Knowing where my writing belongs while knowing Who it belongs to
I just returned from the first day of the SoCal Christian Writers’ Conference. In recent months since my return from the Mount Hermon Writers’ Conference, I’ve found myself thinking long and hard about where my writing belongs, a thought that was further explored by something I read on the Steve Laube blog this afternoon. The timing couldn’t be better than that.
A list of discoveries that may be found while attending a writers’ conference was presented in bullet form, such as:
- I missed my targeted market.
- I don’t know the market well enough to present my work yet.
- My platform isn’t nearly as strong as I believed it to be.
- The book’s slant is wrong for the market.
- I wrote too much “Christianese” for the market.
- The Christian worldview isn’t strong enough in my work.
- I don’t want to write for this market after all.
Writers are all familiar with rejection, as it tends to happen often in an industry saturated with creatives of various interests and desires.
Somehow, though, whenever I’d think about rejection as a writer, it was always as the recipient of rejection (from literary journal editors, etc.) not as the one who rejects.
Let me explain.
As I sit through workshop after workshop during conferences, read blog posts from industry professionals, and toil over revisions, I examine the purpose of my writing and the market in which it finds itself.
All my work—fiction, essays, reviews, interviews, short memoir—have been published in the general market. Recently, however, one anthology published a short work I produced after a call for submissions was released. It was accepted a day or two later by the editor and now my name is in print amongst a delightful company of Christian writers, some of which I’ve met.
So when I contemplate the bullet list above, I have to ask myself the very questions that the industry demands answers to. I cannot simply say I am a Christian who writes. I need to say I am a writer who writes Christian fiction, and the definition of Christian fiction has no standard, it seems, from what I’ve come to learn; meaning, what I would perceive as non-Christian (horror, speculative, sci-fi) is packaged into the tomes of Christian literature. I don’t know what vexes me more. This realization, or whether I am being provoked to find a place for myself and my writing in a dubious arena.
You see, I understand the general market is seeking more value-driven works; therefore it’s safe to say that those readers are more value-driven.
I also understand there are a handful of Christian writers who are genuinely principled in their craft and message, who desire to penetrate the culture with their art, who want to look beyond their peer group, their church family, their brethren as their audience.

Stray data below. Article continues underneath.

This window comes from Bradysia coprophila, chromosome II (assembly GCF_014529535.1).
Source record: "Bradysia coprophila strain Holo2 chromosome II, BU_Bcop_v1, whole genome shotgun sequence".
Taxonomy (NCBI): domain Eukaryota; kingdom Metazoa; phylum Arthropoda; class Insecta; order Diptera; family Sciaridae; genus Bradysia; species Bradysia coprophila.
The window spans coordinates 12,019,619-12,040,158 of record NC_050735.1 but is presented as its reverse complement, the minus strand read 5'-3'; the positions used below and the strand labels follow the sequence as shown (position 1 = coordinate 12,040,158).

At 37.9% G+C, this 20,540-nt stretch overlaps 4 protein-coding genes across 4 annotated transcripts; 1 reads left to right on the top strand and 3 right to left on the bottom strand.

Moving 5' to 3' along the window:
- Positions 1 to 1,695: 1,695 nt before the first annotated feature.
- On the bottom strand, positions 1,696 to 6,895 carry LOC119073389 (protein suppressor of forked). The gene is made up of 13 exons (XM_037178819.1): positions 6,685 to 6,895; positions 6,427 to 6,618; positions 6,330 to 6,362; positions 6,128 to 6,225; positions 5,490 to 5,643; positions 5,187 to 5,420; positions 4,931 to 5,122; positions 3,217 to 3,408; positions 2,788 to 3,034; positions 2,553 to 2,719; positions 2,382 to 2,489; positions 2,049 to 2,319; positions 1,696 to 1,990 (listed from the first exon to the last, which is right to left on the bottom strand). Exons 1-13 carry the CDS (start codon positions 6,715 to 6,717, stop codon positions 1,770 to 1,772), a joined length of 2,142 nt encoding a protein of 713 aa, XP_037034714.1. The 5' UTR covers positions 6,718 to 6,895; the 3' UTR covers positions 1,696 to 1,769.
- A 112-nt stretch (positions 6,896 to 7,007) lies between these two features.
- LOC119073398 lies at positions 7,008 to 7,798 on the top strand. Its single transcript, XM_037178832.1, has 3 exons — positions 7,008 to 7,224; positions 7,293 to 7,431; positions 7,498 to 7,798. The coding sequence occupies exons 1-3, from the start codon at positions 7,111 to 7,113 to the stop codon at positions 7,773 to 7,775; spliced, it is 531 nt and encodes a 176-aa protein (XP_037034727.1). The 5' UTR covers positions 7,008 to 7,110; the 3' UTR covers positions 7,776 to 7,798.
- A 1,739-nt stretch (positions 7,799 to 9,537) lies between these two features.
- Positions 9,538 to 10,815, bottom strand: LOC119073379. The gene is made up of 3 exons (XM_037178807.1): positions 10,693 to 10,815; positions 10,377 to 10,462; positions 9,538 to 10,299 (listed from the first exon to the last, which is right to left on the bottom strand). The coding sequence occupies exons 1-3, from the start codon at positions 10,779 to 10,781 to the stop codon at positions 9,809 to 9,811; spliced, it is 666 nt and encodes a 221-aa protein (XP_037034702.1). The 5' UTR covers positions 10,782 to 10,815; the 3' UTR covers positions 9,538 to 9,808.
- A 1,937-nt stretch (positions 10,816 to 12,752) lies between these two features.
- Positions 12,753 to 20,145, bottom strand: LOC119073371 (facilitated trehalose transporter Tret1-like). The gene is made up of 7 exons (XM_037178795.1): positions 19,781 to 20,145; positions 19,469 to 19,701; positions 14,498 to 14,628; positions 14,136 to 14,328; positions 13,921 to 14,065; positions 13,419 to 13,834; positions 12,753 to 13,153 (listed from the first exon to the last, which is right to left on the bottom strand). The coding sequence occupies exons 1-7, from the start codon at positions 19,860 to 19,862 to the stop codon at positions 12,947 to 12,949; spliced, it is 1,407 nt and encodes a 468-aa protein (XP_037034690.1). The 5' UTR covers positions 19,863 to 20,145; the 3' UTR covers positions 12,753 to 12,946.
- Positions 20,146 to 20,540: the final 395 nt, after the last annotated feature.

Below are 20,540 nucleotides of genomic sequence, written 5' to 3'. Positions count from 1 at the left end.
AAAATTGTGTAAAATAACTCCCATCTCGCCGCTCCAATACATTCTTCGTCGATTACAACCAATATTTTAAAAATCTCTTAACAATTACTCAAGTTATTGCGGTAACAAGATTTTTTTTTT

But as I listened to cases for why Christians could shine a light in the world with their art, I couldn’t help but ask: how do you reconcile being a light in this world with being separate, that is, not of this world? How is it possible for Christian writers to use the devices of the enemy while projecting a light?
In Romans 11:4, we’re reminded of Elijah and how he served God when it was unpopular (sound familiar?) Many of the Israelites had abandoned God and turned to idols. But even amid that saturation, God had a remnant of faithful people, seven thousand strong (1 Kings 19:9-18).
I am comforted by this thought: when everyone else seems to be turning to strange idols, there is a remnant that the Lord has not forgotten.
Remaining faithful to Him in all we do will have eternal value, whereas what the world offers the Christian writer by compromising the faith via pragmatic approaches to sharing the gospel or by using counterfeit vehicles of deception to attract an audience, will fail. It fails because it doesn’t point to God.
Ultimately, we will give an account to the Lord for what we communicate, for the way our message is clothed, and for the vehicle or device in which it is transferred.
As writers, we want to convey a complete story but that story need not be sacrificed for the benefit of appealing to readers with devices that only confuse the holiness of God. Christ in his parables didn’t go into extremely dark themes to make a point. Likewise, we need to ask ourselves this:
How does one walk into the dark expecting to find a light in there to shine the way?
We walk into the dark fully equipped with our light in hand.
More takeaways from the SoCalCWC17 conference: